Now, consider the following Riccati equation as the simplest equation:where is wave number and . The exact solution for the chosen Riccati equation (8) is
To determine the parameters, substitute (7) and (8) back into (6) and balance the linear terms of the derivative’s highest order, which yields with the highest order nonlinear term in (6). Setting coefficients of like power of to be zeros yields the following equations:
The equations give and , . Consequently, the exact solution of the Burgers’ equation is obtained:
If one sets , then . It can accordingly be found that solution (11) is exactly the same as that given in (2).
2.3. General ColeHopf Transformation Solution
When and , regular ColeHopf transformations, , and were introduced to study the associated Burgers’ equations [11, 12, 15], respectively. In this paper, a general ColeHopf transformation solution is developed to derive an exact solution of the general Burgers’ equation.
The regular ColeHopf transformation in the following form is first modified:where is a constant to be specified. Substituting (12) into (1) yields
Obviously, if , (13) can be reduced to Consequently, the following linear equation is generated:Moreover, it is a heat conduction equation with a solution in the form of [11, 12]where is an arbitrary constant.
Therefore, the general ColeHopf transformation for the Burgers’ equation is and an exact solution of the general Burgers’ equation can be derived as
From the solutions above, it can be observed that the tanhcoth solutions, (2)–(5), the ColeHopf solution, (18), the solution derived from the simplest equation method with the Riccati equation being the simplest equation, and (11) are all proportional to . In particular, when , the ColeHopf solution, namely (18), with is the same as one of the tanhcoth solutions, namely (2), with .
It is well known that, for solution continuity, if the nonlinear coefficient in a nonlinear differential equation (1) approaches zero, the equation is reduced to a linear one and the nonlinear solution should be reducible to a linear solution. However, from the existing exact solutions above, it can be observed that when the nonlinear coefficient is reduced to zero, the solutions become infinite. Therefore, none will satisfy the solution continuity condition. In the following, a new exact solution of the general Burgers’ equation with a linearized solution is developed.
3. New Exact Solution
3.1. Direct Integration Method
Integrating (6) once with respect to and setting the integration constant to be zero yieldsEquation (19) can then be expressed aswhere , .
Integrating (20) once with respect to and using the result given in the integration table [19], it becomesThereforewhere is an integral constant. As a result, a new exact solution of the general Burgers’ equation can be derived as
When the nonlinear coefficient in nonlinear differential equation (1) approaches zero, the exact solution, namely (23), is reduced to This solution is consistent with the exact solution of the following linearized equation from Burgers’ equation:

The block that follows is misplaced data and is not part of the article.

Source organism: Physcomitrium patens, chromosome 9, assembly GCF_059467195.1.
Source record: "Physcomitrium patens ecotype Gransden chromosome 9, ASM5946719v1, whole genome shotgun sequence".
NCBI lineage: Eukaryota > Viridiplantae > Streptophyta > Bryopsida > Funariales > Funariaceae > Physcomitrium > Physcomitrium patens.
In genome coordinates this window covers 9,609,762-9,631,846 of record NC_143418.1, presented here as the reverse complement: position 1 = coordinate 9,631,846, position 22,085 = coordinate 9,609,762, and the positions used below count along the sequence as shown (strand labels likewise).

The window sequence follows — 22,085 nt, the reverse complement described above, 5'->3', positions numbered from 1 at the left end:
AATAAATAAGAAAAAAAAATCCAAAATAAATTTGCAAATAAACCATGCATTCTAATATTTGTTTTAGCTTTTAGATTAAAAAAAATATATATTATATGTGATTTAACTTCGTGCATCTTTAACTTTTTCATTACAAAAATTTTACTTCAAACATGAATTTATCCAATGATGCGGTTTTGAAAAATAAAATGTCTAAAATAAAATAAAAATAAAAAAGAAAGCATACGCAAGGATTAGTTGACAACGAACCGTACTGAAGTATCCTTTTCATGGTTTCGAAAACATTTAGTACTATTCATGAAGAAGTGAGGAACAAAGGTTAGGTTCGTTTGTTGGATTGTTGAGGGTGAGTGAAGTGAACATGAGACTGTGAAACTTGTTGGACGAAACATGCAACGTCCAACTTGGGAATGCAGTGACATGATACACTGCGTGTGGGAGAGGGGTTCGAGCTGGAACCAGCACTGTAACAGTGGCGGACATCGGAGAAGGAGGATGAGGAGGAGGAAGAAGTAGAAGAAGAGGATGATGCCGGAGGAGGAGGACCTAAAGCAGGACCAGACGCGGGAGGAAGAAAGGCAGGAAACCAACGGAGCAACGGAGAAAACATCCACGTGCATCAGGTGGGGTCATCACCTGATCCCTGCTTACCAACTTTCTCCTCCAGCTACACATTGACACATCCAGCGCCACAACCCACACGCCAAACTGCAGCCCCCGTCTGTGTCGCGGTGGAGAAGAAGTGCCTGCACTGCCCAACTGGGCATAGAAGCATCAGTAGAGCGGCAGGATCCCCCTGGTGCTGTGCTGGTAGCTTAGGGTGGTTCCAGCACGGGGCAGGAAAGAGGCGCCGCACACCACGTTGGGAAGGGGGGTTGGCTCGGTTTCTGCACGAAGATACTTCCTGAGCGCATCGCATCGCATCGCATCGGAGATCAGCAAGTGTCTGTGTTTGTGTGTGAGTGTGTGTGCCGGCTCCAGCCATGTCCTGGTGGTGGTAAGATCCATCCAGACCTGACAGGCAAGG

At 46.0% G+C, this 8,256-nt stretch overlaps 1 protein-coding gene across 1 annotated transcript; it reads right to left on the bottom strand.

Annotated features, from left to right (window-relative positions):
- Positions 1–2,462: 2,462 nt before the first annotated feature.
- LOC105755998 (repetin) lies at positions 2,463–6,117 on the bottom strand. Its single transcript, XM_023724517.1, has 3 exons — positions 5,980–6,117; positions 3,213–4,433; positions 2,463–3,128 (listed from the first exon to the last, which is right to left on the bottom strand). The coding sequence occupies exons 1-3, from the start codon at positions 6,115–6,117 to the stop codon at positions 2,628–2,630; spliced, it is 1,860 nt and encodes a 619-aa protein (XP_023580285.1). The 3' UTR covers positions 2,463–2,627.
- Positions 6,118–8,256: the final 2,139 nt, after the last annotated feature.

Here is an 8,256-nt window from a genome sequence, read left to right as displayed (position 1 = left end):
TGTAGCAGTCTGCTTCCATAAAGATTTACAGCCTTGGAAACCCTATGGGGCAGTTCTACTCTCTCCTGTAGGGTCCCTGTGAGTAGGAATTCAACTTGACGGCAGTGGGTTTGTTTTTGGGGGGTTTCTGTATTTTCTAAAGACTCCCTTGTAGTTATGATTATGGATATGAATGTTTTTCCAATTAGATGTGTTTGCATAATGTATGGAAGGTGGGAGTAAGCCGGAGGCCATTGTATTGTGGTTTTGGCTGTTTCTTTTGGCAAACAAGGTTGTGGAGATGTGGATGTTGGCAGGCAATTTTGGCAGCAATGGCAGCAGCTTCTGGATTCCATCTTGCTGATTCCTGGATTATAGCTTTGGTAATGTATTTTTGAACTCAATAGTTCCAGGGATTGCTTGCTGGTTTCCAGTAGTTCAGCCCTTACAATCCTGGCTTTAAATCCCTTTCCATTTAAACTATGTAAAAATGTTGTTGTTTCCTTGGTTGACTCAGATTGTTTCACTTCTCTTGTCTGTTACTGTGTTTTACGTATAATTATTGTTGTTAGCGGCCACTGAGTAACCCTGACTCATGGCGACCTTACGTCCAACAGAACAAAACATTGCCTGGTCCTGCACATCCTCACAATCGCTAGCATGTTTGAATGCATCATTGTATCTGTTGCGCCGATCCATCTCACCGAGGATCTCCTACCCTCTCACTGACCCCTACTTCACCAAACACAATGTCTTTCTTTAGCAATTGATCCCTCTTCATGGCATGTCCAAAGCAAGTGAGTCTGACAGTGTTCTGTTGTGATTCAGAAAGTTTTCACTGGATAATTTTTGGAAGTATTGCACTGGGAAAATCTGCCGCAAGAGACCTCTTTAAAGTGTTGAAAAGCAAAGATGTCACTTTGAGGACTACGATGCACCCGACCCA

3.2. The Simplest Equation Method with the Bernoulli Equation being the Simplest Equation
Following the simplest equation method as discussed in Section 2.2, the same new exact solution can also be obtained by employing the simplest equation method with the following Bernoulli equation being the simplest equation [20–22]:Equation (26) has the exact solution in the form of
After substituting (7) and (26) back into (6) and balancing the linear terms of the derivative’s highest order, , with the highest order nonlinear term in (6), , and the following equations are obtained
These equations give , , and , . Consequently, the solution is derived asIn terms of and variables, the new exact solution of the general Burgers’ equation can be expressed as After multiplying the numerator and denominator of (30) by , the same solution as that given in (23) is obtained.
3.3. The Perturbation Solution
The perturbation method is commonly used to study nonlinear equations and obtain approximate analytic solutions. The transformed general Burgers’ equation, (6), can be set into the form where is a perturbation term. The perturbation solution is assumed to be in the following form:
Substituting (32) into (31) and setting like power coefficients of to be zeros, the following equations are obtained:The approximated solution iswhere is a constant. When the coefficient of the perturbation term is zero, (31) is reduced to a common linear differential equation. Solution (34) is reduced to being linear and is the same as the solution reduced from (24).
4. Numerical Results and Discussions
To illustrate the analysis, several numerical results are presented and illustrated.
Figure 1 illustrates the difference between the new solution and the perturbation solution, with and , at , as the nonlinear term coefficient varies from −1 to 1. For comparison, the constant in (23) and (34) is set to zero. It can be found that when , both solutions lead to linear solutions and are the same; however, when the absolute value of is increased to one, the perturbation solution will have significant errors. Figure 2 shows the difference between the new exact solution and the perturbation solution with the absolute value of being one, and , at various . It can be observed that the difference between the two solutions becomes negligible when is large ().